After years of study and close to two decades of reflection, I now know why I did not call the authorities. That night I believed myself to be completely alone and I was acting on the instinct to survive. There was no room for a misstep and to stumble would cause him to pounce with renewed vengeance. A glimmer of fear would be the only excuse he needed.
In the end, it was my knowledge of the danger that bought him the time he required to plant the seeds of doubt that would keep me there for another two years. For as I waited for the moment when I could escape or make a call, he was there full of contrition and affirmations of his love. The excuses for his anger and why I had to help him overcome this ugly part of who he was. He loved me, he adored me, but most of all, he needed me. Tears poured down his face as he wept at my feet, begging for my forgiveness and promising me that he would never hurt me again. This became our dance – dread and fear, ideal circumstances of isolation, violence, contrition, appeals for grace and affirmations of love, a few days of peace and hope, and then a return to dread.
When I share my story today, someone always asks the question, “Why did you stay?” The answer is not simple, for the threads that bind an abuser to their victim are so thin that they are invisible to the eyes of those not ensnared by them, but their strength is in numbers. I could say that I stayed for the children, and for a time, I believed that was true. I could say I stayed because I loved him, and I also believed that was true. I could say that I stayed because I believed that I could help him get better and we could move beyond the rage that filled his heart and mind, and this, too, I believed was true. But even all of these things do not begin to encompass the reasons I stayed, for as these threads were shredded under the weight of reality, others took their place binding me with equal efficiency.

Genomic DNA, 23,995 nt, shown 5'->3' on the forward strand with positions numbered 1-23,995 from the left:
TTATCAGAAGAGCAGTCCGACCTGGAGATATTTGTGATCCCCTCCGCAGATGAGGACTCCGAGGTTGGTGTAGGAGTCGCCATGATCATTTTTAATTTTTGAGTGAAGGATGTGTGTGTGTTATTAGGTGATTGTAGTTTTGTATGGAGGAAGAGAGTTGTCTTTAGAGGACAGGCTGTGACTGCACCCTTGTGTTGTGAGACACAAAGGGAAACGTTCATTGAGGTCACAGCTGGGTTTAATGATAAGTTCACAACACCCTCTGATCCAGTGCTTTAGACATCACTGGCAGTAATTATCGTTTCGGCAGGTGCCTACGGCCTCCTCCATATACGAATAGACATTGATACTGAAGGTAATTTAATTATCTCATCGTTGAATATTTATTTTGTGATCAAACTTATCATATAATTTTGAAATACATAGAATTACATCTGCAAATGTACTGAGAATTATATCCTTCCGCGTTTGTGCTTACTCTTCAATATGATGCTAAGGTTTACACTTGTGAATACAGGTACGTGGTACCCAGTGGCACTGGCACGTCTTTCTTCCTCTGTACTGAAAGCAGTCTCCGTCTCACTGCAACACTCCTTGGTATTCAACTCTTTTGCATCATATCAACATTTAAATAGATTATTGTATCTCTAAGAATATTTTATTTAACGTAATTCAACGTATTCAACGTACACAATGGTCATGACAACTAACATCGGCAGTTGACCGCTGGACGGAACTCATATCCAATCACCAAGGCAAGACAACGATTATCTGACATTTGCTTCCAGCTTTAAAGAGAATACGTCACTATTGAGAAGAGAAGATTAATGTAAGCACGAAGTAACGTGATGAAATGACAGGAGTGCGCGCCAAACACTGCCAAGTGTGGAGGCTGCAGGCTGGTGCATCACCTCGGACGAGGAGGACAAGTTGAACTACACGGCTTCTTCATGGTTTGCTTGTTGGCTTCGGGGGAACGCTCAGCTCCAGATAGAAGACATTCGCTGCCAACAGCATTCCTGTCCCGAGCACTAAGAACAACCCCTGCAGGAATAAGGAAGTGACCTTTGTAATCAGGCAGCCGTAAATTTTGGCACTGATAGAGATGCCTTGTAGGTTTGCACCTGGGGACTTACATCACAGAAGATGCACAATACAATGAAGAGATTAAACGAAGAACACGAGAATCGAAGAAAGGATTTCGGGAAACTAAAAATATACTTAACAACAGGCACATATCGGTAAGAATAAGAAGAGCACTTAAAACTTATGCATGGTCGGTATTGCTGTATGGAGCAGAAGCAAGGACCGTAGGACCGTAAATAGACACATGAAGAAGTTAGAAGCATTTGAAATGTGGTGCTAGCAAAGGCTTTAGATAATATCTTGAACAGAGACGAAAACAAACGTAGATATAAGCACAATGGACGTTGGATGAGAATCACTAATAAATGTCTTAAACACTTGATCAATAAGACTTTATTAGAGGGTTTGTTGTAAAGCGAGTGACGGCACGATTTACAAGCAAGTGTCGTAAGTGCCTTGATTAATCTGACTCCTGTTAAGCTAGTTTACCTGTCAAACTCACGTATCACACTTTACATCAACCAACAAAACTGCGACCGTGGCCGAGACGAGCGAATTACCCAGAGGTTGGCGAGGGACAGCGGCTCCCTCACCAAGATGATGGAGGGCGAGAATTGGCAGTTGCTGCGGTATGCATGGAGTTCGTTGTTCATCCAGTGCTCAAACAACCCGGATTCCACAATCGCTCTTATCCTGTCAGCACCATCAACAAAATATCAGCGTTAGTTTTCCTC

But perhaps the biggest factor in keeping me there as long as I was, was nothing more than the idea that I should feel good about walking away from my abuser, that there would be a sense of joy and vindication at leaving such an evil situation and person. It was the response that those who loved me wished for me, encouraged me to reach for, and to embrace as my right. So I waited, hoping that I could find a sliver of the right feeling to propel me forward.
It never came.
I cried the day I packed up mine and my children’s meager belongings. I wept as I loaded my friend and brother’s trucks with the odds and ends of furniture while I prayed that my husband would not return. I did not leave a triumphant victor, but slunk away a broken and defeated shell of a woman.